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Revolting Prostitutes: The Fight for Sex Workers’ Rights (Verso) by Molly Smith and Juno Mac

Like many marginalised groups, sex workers are often spoken for and over. Even well-meaning feminist or humanitarian critiques can disregard sex workers’ agency. For the authors of Revolting Prostitutes to have produced “a book about prostitution written by prostitutes”, then, is significant. The authors construct their case through direct experience, both their own and that of sex workers around the world, as well as through data and research. Steering a course between liberal views of prostitution as personal empowerment and conservative condemnations of it as sinful degradation, the book demonstrates the inadequacy of binary positions and the need for nuance.

As the wordplay of the book’s title highlights, attitudes to sex work can be characterised by prurience, with confused cultural attitudes to sex or to women transmitted to debates around prostitution. Sex work is often treated as a problem in itself, rather than a symptom of mainstream societal failures – and as a single issue rather than, as described in Revolting Prostitutes, an interlocking “matrix of oppressions” including poverty, racism, homophobia and transphobia. The book centres the diversity of sex workers’ backgrounds and views, and reminds us that sex workers are also parents, carers, friends and activists.

The book’s first half relates the past and present of sex work to the history of policing and borders, and to collective action. The book contains examples from mediaeval times to the present day of sex workers organising and taking part in wider struggles for social justice. These networks of mutual aid are vital in a context where authorities that might provide protection – police or lawmakers – are hostile, leaving prostitutes vulnerable to arrest or eviction for working together in shared properties, or risking deportation for seeking police help after theft or assault.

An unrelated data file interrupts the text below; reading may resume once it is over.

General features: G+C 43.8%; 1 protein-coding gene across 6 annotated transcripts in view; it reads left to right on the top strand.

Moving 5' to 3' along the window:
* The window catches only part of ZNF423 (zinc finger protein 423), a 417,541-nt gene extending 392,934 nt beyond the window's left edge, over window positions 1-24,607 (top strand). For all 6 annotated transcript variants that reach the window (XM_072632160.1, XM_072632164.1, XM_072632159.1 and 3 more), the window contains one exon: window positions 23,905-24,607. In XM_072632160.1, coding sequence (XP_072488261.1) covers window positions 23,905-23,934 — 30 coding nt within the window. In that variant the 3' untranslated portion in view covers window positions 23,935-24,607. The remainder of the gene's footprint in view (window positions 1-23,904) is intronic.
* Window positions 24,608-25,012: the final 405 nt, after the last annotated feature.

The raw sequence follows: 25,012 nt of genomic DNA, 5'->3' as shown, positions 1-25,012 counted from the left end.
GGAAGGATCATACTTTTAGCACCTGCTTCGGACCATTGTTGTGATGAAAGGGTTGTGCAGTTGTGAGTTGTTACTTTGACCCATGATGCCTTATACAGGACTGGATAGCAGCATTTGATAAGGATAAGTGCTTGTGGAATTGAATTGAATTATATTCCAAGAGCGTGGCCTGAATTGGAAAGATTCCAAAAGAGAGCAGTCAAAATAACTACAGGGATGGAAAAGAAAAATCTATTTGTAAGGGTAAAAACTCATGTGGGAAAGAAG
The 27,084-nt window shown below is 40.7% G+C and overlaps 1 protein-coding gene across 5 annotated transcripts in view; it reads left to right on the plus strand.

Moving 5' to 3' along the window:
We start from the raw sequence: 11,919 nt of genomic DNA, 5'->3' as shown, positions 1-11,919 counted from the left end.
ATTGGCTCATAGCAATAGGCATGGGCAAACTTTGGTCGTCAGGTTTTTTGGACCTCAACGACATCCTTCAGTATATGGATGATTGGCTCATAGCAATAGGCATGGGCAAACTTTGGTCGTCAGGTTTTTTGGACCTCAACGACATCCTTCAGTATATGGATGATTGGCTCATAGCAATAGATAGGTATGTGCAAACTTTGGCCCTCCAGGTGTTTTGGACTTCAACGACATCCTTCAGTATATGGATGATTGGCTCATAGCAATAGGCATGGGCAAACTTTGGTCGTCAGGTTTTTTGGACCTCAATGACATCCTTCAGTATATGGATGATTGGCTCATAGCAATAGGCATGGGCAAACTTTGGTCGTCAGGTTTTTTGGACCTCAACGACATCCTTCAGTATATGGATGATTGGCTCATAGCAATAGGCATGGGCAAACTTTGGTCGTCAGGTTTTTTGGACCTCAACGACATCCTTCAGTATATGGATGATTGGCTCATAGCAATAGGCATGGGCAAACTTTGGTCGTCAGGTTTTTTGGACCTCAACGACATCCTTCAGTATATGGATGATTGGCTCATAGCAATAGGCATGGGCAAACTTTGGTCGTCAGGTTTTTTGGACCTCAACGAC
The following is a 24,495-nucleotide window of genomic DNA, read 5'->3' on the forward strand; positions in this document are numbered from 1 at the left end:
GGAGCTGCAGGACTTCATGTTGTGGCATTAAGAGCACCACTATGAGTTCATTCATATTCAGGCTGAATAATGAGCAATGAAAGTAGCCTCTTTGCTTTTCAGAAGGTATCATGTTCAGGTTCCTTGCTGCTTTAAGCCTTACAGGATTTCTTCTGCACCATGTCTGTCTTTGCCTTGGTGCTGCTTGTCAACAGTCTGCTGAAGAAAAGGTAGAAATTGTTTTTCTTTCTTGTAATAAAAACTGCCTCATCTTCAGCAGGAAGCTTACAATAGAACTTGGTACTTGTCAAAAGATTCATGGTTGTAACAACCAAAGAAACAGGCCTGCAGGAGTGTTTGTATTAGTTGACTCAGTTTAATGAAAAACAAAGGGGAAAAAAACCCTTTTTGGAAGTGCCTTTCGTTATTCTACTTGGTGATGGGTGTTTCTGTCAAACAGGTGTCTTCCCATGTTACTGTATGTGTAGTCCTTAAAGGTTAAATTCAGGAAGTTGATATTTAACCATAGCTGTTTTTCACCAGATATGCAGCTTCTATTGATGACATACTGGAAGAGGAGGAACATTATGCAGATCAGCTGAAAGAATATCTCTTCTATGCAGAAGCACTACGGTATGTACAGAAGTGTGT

In the book’s second half, the authors survey and analyse various global models of sex work and policy: from the reactionary full criminalisation of the US, South Africa, Russia and China to the would-be progressive “Nordic model” which reduces demand through criminalising the purchase of sex, but increases danger for workers whose need to sell sex is greater than their clients’ need to purchase. Systems which measure success in “combating” prostitution through decreasing its visibility via criminalisation also ignore how these strategies reduce the ability of sex workers to assert their rights. The authors relate this to addiction, homelessness, police discrimination and poverty, and call for these to be systematically addressed.

Liberal sex-positivity downplays economic coercion in order to present sex work as an empowered individual choice, while anti-prostitution campaigners remove economic considerations when they pathologise sex workers as “bizarre or broken”. In contrast to both, by centring economic and material concerns – treating sex work primarily as work, rather than as sex – this book takes a precise and pragmatic view of prostitution in theory and practice. The authors argue that all waged work is exploitative, and that while decriminalisation of sex work cannot erase the conflict of class interests that affects any workplace, it can mitigate its most intense manifestations by allowing sex workers to access labour laws on minimum income, health, safety and security.

Revolting Prostitutes is sharply and convincingly argued, fuelled by anger and compassion. While debates around sex work may be complex and fraught, the authors make starkly simple demands: for more safe and secure forms of all work, sex work included, and for empathy, solidarity and understanding of sex workers’ needs to take precedence over more hostile attitudes to their existence.